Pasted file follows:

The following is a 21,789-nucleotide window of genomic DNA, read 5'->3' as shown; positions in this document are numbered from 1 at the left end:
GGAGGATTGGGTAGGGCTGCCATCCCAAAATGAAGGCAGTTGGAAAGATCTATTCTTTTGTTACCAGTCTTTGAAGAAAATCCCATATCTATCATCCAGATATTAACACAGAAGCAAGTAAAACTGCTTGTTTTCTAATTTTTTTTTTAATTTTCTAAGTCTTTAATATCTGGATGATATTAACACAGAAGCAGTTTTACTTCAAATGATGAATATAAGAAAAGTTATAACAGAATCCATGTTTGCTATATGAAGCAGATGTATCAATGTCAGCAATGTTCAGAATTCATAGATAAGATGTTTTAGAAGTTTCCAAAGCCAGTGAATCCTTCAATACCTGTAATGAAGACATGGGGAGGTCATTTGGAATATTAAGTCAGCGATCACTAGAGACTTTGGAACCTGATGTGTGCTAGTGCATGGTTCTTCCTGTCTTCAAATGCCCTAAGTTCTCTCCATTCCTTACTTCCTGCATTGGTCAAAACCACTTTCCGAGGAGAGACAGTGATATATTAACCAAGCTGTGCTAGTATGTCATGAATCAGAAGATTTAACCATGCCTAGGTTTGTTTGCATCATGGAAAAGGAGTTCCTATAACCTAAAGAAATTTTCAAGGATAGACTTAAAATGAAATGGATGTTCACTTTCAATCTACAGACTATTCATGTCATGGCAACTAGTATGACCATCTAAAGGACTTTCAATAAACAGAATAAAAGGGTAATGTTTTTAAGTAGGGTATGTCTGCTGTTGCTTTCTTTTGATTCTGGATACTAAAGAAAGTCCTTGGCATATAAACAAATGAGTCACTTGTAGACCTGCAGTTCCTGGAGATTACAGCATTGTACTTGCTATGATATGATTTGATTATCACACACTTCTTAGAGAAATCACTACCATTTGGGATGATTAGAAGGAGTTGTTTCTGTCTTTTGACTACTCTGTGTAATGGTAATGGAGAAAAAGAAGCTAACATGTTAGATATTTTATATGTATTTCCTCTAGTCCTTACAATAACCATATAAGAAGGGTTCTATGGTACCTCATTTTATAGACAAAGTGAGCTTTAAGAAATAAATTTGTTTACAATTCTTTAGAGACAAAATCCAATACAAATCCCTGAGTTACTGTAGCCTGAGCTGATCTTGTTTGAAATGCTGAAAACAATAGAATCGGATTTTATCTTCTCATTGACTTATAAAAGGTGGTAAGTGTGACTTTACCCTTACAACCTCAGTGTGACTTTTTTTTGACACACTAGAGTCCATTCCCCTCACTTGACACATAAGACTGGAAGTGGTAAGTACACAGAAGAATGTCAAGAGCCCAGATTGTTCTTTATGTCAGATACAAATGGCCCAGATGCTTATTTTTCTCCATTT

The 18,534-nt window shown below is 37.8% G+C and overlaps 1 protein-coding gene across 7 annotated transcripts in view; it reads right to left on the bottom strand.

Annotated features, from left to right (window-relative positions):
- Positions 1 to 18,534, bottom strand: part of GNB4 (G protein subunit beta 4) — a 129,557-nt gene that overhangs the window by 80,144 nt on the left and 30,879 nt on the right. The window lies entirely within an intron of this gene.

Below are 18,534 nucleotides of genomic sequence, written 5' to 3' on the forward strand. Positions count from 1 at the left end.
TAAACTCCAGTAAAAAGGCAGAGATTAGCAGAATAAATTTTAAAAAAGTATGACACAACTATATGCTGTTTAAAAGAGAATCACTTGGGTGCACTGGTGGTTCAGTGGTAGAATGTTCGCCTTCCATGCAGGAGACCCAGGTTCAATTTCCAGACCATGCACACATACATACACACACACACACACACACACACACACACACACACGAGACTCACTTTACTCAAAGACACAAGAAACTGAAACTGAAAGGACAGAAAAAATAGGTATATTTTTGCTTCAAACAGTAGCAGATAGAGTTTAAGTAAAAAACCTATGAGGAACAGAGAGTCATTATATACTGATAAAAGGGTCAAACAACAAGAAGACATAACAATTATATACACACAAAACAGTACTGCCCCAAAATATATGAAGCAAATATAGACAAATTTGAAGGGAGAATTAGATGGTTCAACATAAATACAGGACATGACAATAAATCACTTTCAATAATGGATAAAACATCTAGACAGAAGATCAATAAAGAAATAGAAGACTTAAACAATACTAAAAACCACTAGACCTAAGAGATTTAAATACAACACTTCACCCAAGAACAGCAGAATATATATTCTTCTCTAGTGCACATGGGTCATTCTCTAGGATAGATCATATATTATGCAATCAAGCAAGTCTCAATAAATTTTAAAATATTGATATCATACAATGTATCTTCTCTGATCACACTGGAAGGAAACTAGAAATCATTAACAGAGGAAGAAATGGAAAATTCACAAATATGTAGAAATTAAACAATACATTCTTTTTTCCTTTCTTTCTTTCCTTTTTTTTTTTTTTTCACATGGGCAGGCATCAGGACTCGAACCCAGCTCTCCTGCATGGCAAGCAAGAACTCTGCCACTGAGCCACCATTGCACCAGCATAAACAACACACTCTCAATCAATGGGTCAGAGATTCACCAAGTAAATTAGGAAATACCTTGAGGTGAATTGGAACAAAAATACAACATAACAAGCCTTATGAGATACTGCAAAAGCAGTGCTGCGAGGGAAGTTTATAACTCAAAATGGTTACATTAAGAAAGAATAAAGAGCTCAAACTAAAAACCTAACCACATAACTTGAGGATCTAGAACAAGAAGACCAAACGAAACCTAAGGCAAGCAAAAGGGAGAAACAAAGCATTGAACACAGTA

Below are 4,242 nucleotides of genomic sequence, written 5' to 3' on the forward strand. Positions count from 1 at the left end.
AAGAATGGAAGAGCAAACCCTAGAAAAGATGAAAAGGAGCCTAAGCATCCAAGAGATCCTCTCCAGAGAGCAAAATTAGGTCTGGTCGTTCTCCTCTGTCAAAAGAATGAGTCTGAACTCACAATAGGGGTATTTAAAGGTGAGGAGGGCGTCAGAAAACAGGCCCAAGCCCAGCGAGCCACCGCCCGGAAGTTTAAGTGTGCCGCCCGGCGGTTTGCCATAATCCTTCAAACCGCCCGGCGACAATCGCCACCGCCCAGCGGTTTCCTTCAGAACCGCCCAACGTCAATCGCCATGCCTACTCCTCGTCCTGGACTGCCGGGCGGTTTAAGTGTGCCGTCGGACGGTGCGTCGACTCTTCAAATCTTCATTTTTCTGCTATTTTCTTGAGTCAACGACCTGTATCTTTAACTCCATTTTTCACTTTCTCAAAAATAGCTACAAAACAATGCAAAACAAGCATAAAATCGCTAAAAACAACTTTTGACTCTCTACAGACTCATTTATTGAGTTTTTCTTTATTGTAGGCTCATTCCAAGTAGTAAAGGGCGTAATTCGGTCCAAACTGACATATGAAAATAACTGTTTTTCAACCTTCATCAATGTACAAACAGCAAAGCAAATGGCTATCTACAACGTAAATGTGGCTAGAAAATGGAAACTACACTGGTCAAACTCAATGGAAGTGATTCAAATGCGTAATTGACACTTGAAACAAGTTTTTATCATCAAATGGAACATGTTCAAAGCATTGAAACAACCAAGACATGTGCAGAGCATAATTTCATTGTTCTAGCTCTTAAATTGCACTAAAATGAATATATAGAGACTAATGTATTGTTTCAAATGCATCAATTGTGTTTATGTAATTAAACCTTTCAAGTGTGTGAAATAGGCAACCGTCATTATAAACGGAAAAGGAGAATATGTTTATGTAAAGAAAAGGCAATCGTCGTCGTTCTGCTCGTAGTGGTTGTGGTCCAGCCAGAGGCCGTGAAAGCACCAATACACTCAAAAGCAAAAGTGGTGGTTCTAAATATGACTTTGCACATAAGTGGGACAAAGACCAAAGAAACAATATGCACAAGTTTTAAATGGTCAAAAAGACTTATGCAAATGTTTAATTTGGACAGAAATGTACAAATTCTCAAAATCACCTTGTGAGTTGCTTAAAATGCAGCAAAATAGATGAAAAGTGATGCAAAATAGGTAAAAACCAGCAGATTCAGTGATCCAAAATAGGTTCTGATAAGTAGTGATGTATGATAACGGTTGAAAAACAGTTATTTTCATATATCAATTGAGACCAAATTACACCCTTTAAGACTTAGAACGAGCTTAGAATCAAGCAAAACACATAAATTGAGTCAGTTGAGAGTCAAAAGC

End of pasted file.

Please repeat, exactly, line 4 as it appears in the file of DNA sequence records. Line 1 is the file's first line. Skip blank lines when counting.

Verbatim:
Annotated features, from left to right (window-relative positions):